This study has several limitations that could be acknowledged. First is the self-reporting method of data collection and the cultural barriers to explore information in this type of study from the females; however, there was no pressure on the participants to report increased or decreased performance of BSE. This study was carried out among apparently well-educated university employees who are considered open-minded participants to explore correct information. The convenient sampling method does not represent all the females in the city and cannot be generalized, so conducting a randomized data collection would increase our understanding of the objectives to improve the breast self-care.


 > Conclusions Top


The performance results of BSE were poor as well as for CBE and mammography among the study participants. There is a need for educational programs to create awareness and improve knowledge about routine breast cancer screening behavior. In this sample of females, most of the participants obtained information from media; therefore, it is vital to start well-designed programs controlled by the Ministry of Health and medical colleges with important health issues.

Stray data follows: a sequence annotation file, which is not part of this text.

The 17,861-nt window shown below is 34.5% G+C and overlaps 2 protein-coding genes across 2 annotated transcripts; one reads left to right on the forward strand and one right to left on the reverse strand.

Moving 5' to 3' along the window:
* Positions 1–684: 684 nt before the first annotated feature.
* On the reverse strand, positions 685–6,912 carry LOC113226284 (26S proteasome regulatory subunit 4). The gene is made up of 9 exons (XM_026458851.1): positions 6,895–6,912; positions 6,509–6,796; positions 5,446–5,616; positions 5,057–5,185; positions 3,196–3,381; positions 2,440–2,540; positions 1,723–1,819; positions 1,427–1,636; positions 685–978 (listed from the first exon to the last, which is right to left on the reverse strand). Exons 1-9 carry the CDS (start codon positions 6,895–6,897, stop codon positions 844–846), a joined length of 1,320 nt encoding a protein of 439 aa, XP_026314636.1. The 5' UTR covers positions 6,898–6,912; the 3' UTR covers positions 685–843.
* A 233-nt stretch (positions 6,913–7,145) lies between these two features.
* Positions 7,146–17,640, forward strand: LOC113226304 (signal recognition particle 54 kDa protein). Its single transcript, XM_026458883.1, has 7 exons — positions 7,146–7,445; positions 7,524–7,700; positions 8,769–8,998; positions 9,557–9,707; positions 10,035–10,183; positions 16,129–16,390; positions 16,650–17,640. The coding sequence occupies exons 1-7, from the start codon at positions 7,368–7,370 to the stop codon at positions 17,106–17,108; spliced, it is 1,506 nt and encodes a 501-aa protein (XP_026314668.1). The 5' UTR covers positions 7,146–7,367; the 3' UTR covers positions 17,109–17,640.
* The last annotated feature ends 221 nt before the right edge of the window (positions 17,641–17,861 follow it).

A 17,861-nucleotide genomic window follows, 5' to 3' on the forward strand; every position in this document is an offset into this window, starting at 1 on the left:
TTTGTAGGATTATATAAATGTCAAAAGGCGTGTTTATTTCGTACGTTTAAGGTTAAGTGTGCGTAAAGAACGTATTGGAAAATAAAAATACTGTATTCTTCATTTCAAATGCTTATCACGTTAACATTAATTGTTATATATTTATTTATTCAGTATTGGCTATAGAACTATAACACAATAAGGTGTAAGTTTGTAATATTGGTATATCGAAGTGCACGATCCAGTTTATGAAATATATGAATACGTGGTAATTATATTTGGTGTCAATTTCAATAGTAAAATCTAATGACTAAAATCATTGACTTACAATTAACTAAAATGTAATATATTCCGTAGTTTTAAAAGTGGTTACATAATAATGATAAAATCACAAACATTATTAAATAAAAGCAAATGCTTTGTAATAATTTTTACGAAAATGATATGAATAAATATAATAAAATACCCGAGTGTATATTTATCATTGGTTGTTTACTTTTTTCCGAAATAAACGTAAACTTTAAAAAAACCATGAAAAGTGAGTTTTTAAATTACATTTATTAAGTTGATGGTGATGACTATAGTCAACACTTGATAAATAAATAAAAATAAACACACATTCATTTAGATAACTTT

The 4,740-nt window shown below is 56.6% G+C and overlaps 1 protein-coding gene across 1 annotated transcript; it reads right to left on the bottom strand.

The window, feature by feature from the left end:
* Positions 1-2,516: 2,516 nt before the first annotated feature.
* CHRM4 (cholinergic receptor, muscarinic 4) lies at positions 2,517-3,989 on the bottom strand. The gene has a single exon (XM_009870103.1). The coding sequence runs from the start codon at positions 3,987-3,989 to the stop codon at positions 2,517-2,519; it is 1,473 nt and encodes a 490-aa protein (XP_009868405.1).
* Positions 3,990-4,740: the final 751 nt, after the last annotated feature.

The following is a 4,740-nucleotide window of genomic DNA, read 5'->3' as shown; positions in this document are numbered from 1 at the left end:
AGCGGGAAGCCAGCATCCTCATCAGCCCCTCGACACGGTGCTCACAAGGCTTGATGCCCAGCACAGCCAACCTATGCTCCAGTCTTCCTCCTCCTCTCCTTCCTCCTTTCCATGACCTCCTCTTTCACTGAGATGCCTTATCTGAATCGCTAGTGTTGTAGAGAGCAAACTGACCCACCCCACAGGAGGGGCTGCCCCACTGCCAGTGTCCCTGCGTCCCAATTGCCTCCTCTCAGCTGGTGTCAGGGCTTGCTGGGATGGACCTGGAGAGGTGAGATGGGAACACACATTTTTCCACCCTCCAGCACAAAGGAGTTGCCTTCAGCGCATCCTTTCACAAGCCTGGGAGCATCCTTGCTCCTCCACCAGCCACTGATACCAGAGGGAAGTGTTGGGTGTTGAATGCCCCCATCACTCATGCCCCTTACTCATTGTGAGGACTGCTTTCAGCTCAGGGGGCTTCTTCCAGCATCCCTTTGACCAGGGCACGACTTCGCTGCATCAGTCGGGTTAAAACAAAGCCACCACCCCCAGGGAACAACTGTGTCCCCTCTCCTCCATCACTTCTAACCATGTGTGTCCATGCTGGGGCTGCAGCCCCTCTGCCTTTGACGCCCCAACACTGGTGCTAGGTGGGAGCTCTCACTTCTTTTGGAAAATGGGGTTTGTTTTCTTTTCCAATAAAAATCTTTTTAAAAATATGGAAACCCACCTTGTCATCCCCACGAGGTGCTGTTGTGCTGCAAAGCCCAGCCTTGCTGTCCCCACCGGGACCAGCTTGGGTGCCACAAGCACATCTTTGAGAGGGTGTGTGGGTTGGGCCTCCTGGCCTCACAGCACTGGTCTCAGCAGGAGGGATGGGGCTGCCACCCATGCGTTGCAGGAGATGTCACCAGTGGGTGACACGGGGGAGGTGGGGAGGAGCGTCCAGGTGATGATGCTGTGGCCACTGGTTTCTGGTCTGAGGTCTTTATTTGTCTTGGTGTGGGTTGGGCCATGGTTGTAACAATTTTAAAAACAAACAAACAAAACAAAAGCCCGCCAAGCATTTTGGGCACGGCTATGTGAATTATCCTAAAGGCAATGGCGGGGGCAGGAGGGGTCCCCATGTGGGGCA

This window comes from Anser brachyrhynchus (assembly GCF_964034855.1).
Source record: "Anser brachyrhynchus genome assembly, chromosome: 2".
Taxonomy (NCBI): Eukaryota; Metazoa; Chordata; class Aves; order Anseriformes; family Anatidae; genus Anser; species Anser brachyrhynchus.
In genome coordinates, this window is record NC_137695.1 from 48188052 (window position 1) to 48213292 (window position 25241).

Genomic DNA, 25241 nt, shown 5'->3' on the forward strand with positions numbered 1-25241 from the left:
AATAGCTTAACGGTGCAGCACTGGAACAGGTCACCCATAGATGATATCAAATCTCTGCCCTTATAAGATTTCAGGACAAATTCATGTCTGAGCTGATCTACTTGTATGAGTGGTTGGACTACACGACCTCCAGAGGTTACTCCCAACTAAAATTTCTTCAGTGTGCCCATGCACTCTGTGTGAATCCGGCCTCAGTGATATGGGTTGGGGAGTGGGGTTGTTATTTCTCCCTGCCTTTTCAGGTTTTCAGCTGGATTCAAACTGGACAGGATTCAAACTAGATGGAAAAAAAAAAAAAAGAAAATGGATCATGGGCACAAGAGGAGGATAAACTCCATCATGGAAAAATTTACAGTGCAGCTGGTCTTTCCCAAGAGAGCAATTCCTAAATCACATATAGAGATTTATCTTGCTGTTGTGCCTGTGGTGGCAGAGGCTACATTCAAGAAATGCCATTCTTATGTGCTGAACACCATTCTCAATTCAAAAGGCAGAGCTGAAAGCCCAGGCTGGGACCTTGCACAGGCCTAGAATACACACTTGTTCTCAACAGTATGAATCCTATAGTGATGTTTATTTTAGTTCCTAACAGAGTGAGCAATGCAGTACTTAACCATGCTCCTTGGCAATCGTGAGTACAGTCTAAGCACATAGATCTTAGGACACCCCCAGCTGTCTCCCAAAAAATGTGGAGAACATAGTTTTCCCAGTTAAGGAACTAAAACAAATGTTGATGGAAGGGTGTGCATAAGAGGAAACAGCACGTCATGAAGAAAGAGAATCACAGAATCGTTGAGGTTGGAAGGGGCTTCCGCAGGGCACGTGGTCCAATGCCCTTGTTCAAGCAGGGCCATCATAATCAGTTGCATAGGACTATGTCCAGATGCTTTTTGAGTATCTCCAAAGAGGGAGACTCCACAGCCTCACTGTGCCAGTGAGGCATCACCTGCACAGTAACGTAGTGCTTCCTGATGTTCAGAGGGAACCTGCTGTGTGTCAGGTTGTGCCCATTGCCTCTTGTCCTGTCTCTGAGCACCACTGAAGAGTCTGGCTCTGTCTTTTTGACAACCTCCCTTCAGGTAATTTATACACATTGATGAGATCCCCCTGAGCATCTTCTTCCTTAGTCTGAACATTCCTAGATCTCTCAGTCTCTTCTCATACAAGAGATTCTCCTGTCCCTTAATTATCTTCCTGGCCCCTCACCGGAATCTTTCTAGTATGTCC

Acknowledgments

The authors would like to thank the participants who involved in the study.

Financial support and sponsorship

Nil.

Conflicts of interest

There are no conflicts of interest.



 
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    Tables

  [Table 1], [Table 2], [Table 3], [Table 4]